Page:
There is no doubt that medical school sometimes feels like a marathon. There are moments of high energy and exhilaration. There are also moments when we feel like we are running out of fuel. The pace is fast, intense and requires consistent focus. If there is anything I am learning, it is absolutely necessary to take moments to slow down, reflect and catch our breath. Why are we doing this in the first place? Do we still have our eyes on the finish line? Are we taking time to enjoy the scenery as we run the race?
This week I felt exhausted from all the demands of medical school and family life. I woke up this morning feeling mentally and emotionally tired. I went before God in prayer asking for strength that only He can give. As I opened my Bible, I came across verses that immediately encouraged me and reminded me that it’s ok to feel weak sometimes. It’s ok to fall on our knees, hang our head and call out for some help. In that moment, we just need to take stock of the attitudes permeating our hearts and minds, and lift our head back up to keep our eyes fixed firmly on our prize. We will get to the end of the race and reach our goals in due time!
“Be strong and courageous. Do not be afraid; do not be discouraged, for the Lord your God will be with you wherever you go.” Joshua 1:9
“I press on towards the goal…” Philippians 3:14
“Be joyful always, pray continually, give thanks in all circumstances” I Thessalonians 5:16-18
The second block of medical school is complete! We just spent the last 5 weeks learning about lung structure, function, diseases, diagnoses and treatments, interspersed with a few lectures on clinical method, epidemiology and genetics. My favorite parts of this block were the anatomy and histology labs, and learning how to interpret chest X-rays and CT scans. We also learned the basics of how to perform bedside ultrasound. I love how hands-on the curriculum at my university is!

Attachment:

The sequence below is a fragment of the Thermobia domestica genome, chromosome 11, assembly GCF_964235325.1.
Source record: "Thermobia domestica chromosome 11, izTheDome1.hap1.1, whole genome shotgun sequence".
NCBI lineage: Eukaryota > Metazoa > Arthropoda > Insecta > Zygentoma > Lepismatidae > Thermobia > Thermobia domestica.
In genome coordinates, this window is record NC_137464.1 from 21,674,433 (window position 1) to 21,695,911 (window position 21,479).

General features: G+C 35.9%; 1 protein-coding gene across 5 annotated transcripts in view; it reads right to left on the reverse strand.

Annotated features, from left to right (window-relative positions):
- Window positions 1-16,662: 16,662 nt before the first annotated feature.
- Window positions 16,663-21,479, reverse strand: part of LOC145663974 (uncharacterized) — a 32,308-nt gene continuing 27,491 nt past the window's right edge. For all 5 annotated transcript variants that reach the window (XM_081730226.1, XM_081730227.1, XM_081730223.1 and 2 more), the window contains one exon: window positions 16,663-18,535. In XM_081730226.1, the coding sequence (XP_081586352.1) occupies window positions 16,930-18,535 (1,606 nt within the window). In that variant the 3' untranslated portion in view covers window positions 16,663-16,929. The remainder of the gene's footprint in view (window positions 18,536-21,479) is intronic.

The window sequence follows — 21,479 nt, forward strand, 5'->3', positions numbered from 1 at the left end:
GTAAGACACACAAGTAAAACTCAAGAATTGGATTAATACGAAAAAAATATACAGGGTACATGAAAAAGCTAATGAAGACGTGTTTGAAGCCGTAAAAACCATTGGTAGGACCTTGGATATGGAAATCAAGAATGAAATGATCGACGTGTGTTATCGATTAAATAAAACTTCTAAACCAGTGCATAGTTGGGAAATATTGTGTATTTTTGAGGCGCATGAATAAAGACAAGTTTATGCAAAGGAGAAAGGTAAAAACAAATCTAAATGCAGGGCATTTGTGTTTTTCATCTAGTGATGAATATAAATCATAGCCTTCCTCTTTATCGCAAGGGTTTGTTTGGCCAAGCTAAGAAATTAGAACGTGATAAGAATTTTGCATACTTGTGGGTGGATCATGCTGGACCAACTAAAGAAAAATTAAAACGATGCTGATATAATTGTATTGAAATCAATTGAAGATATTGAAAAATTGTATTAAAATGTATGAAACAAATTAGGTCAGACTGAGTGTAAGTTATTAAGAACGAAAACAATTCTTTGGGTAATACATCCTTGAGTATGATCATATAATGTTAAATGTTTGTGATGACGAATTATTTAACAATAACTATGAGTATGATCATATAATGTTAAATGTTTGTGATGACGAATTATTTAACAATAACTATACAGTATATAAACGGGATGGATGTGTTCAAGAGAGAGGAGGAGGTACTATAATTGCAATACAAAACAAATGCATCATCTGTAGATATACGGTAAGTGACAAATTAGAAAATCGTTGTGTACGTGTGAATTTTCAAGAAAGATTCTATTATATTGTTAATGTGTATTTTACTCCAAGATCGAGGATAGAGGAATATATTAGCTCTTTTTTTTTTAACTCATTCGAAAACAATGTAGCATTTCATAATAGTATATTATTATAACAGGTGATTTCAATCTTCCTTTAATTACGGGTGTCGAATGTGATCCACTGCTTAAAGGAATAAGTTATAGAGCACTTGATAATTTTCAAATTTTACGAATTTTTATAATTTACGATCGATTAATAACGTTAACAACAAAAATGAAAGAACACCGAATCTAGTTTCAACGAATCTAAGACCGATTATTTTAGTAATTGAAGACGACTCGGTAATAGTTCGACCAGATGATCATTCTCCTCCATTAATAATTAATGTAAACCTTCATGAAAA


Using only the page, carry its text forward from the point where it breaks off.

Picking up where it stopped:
In mid-October, I had the wonderful opportunity to shadow a pathologist and two pathology residents for half a day and I loved it! The atmosphere was very welcoming and I was allowed to sit in on some cases at the microscope. Fascinating!
During one of my clinical sessions at a private Family practice, I got to perform my very first physical examination on a patient. I was a little nervous at first (especially since I have very cold hands) but the patient was very gracious as I stumbled along trying to figure out how to use my stethoscope and the blood pressure machine.
My final exam on this block was tough but I felt good about it overall. The week before the exam, I started to recognize signs in myself of feeling a little burnt out so I took a break from studying and went for the women’s fellowship at our church during the week. It was so rejuvenating to exercise with the ladies, chat and study the Bible. What I was challenged about most was resuming my daily devotional time with God (particularly first thing in the morning). I have to admit that with the busyness of school and family, I have not been as consistent with my quiet time. I was reminded how important it is to have daily reflective time alone to recharge and gather my thoughts! Whenever you suspect that your life may be going out of balance, acknowledge it and try to address it as best you can. Medical school is demanding and it’s important to take care of your emotional and spiritual needs too.